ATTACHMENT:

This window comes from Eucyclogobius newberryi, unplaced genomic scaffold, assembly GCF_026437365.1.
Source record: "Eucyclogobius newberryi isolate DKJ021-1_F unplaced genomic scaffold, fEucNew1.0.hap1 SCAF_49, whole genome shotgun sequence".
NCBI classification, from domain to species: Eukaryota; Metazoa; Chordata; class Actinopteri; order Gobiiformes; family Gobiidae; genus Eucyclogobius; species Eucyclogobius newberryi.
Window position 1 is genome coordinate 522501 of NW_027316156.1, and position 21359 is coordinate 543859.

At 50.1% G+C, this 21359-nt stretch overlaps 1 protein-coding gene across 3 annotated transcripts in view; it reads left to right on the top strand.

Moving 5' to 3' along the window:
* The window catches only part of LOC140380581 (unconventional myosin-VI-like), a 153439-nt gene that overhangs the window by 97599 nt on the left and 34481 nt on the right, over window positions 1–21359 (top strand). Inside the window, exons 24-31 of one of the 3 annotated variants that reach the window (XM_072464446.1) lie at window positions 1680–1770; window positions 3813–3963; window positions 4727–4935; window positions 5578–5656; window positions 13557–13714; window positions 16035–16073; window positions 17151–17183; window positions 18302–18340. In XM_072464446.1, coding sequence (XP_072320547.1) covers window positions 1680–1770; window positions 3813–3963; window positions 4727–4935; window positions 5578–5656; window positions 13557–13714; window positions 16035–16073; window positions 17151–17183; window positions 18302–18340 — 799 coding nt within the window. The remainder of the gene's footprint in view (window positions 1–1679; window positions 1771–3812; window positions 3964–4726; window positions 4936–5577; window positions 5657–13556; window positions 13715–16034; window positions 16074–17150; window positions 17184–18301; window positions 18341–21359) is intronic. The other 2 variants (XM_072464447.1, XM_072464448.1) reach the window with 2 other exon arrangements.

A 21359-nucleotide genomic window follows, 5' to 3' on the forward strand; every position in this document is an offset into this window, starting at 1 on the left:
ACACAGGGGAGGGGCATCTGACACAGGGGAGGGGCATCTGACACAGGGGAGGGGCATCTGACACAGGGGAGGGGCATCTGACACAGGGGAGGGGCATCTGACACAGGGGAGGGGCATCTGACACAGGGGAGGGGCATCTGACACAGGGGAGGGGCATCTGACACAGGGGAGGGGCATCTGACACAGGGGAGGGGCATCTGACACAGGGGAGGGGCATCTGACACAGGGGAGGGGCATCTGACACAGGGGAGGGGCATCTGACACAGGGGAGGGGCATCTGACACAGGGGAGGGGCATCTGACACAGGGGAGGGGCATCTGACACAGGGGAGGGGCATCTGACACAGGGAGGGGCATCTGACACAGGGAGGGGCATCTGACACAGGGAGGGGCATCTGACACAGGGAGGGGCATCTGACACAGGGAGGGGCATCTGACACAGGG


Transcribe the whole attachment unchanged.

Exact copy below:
This window comes from Eucyclogobius newberryi, unplaced genomic scaffold, assembly GCF_026437365.1.
Source record: "Eucyclogobius newberryi isolate DKJ021-1_F unplaced genomic scaffold, fEucNew1.0.hap1 SCAF_49, whole genome shotgun sequence".
NCBI classification, from domain to species: Eukaryota; Metazoa; Chordata; class Actinopteri; order Gobiiformes; family Gobiidae; genus Eucyclogobius; species Eucyclogobius newberryi.
Window position 1 is genome coordinate 522501 of NW_027316156.1, and position 21359 is coordinate 543859.

At 50.1% G+C, this 21359-nt stretch overlaps 1 protein-coding gene across 3 annotated transcripts in view; it reads left to right on the top strand.

Moving 5' to 3' along the window:
* The window catches only part of LOC140380581 (unconventional myosin-VI-like), a 153439-nt gene that overhangs the window by 97599 nt on the left and 34481 nt on the right, over window positions 1–21359 (top strand). Inside the window, exons 24-31 of one of the 3 annotated variants that reach the window (XM_072464446.1) lie at window positions 1680–1770; window positions 3813–3963; window positions 4727–4935; window positions 5578–5656; window positions 13557–13714; window positions 16035–16073; window positions 17151–17183; window positions 18302–18340. In XM_072464446.1, coding sequence (XP_072320547.1) covers window positions 1680–1770; window positions 3813–3963; window positions 4727–4935; window positions 5578–5656; window positions 13557–13714; window positions 16035–16073; window positions 17151–17183; window positions 18302–18340 — 799 coding nt within the window. The remainder of the gene's footprint in view (window positions 1–1679; window positions 1771–3812; window positions 3964–4726; window positions 4936–5577; window positions 5657–13556; window positions 13715–16034; window positions 16074–17150; window positions 17184–18301; window positions 18341–21359) is intronic. The other 2 variants (XM_072464447.1, XM_072464448.1) reach the window with 2 other exon arrangements.

A 21359-nucleotide genomic window follows, 5' to 3' on the forward strand; every position in this document is an offset into this window, starting at 1 on the left:
ACACAGGGGAGGGGCATCTGACACAGGGGAGGGGCATCTGACACAGGGGAGGGGCATCTGACACAGGGGAGGGGCATCTGACACAGGGGAGGGGCATCTGACACAGGGGAGGGGCATCTGACACAGGGGAGGGGCATCTGACACAGGGGAGGGGCATCTGACACAGGGGAGGGGCATCTGACACAGGGGAGGGGCATCTGACACAGGGGAGGGGCATCTGACACAGGGGAGGGGCATCTGACACAGGGGAGGGGCATCTGACACAGGGGAGGGGCATCTGACACAGGGGAGGGGCATCTGACACAGGGGAGGGGCATCTGACACAGGGGAGGGGCATCTGACACAGGGAGGGGCATCTGACACAGGGAGGGGCATCTGACACAGGGAGGGGCATCTGACACAGGGAGGGGCATCTGACACAGGGAGGGGCATCTGACACAGGG